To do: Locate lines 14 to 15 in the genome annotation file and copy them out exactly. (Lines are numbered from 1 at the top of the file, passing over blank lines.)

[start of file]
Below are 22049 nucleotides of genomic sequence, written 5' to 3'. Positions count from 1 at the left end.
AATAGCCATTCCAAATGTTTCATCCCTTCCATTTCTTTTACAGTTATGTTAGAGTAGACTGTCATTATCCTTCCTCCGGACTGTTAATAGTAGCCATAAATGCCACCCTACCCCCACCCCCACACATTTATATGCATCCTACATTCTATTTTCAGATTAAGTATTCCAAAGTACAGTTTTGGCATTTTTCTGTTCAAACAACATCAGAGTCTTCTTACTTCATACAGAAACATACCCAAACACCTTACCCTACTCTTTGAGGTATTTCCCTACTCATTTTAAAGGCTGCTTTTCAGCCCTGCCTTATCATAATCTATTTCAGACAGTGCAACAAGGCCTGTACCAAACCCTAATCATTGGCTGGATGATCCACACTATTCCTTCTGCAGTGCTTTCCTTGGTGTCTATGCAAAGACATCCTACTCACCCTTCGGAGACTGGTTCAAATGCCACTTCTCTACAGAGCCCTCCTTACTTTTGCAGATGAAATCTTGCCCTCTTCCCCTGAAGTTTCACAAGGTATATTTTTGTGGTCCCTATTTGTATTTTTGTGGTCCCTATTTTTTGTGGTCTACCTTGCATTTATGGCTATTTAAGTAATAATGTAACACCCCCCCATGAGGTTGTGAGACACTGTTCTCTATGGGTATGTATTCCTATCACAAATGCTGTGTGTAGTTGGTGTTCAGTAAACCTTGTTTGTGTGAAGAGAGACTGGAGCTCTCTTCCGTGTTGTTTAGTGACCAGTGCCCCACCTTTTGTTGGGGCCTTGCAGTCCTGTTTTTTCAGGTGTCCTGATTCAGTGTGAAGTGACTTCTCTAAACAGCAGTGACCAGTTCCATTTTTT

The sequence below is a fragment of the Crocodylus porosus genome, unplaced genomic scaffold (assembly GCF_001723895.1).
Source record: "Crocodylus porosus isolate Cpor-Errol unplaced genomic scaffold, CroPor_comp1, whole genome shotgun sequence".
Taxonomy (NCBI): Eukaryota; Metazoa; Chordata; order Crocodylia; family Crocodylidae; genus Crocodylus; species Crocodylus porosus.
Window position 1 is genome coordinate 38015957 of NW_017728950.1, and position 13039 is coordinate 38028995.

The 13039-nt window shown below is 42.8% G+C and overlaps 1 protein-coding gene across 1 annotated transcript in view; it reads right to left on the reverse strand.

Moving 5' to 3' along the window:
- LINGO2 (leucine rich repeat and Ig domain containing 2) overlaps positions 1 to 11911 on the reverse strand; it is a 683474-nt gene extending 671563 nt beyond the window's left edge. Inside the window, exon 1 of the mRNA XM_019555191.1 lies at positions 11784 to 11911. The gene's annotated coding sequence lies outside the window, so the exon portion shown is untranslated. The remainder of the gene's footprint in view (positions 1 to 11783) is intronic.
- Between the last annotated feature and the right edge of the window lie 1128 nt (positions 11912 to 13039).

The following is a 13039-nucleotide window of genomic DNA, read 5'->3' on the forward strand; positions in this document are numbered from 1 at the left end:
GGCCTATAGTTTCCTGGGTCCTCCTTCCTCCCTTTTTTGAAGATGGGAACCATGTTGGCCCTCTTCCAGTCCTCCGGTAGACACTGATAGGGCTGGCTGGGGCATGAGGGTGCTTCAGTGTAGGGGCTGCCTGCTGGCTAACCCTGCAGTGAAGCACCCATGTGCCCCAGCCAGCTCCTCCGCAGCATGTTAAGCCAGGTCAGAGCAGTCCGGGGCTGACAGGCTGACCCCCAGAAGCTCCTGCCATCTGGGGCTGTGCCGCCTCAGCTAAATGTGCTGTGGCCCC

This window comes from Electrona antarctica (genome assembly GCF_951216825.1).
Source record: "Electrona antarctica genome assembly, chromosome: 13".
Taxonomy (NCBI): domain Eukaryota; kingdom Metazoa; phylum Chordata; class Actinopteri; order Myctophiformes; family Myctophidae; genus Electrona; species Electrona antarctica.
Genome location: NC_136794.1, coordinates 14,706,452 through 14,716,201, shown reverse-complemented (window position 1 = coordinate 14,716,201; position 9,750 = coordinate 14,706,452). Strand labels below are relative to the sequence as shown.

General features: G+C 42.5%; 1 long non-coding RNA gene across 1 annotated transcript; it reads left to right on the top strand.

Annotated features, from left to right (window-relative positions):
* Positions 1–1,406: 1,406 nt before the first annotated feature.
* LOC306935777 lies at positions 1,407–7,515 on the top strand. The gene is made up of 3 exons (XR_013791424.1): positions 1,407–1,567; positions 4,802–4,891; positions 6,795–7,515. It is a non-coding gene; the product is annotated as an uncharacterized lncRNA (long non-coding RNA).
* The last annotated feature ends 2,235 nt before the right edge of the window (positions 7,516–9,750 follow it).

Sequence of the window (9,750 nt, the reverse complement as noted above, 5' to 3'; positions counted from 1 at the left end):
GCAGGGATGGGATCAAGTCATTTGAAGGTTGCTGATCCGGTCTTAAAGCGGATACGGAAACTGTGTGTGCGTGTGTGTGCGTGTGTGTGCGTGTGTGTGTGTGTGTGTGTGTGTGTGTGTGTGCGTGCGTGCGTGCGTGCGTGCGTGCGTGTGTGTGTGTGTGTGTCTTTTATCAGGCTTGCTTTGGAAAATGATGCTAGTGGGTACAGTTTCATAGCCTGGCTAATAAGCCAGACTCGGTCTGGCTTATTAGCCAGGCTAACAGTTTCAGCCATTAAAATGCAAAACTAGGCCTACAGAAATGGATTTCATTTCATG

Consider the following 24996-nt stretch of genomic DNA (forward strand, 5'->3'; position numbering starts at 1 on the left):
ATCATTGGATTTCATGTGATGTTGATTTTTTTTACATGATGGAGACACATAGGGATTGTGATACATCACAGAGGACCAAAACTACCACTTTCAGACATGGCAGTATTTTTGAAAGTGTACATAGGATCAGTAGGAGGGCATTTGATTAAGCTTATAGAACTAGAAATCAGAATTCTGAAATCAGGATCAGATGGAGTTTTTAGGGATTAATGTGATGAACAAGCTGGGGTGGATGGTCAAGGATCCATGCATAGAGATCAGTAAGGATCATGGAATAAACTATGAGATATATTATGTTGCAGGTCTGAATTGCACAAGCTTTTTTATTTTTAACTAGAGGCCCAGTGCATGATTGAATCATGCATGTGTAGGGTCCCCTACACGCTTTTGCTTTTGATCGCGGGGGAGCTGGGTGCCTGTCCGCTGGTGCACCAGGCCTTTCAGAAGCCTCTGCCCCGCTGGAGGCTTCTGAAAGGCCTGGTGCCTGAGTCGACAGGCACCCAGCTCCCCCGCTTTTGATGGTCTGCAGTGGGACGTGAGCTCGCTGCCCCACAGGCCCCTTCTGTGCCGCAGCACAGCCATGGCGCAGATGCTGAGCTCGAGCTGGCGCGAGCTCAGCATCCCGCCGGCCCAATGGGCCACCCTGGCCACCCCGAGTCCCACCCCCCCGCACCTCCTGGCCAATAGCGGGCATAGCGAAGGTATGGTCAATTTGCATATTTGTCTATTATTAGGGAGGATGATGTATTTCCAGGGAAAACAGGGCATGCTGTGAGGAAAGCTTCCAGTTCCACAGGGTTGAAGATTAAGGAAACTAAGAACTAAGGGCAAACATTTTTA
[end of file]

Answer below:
Source record: "Electrona antarctica genome assembly, chromosome: 13".
Taxonomy (NCBI): domain Eukaryota; kingdom Metazoa; phylum Chordata; class Actinopteri; order Myctophiformes; family Myctophidae; genus Electrona; species Electrona antarctica.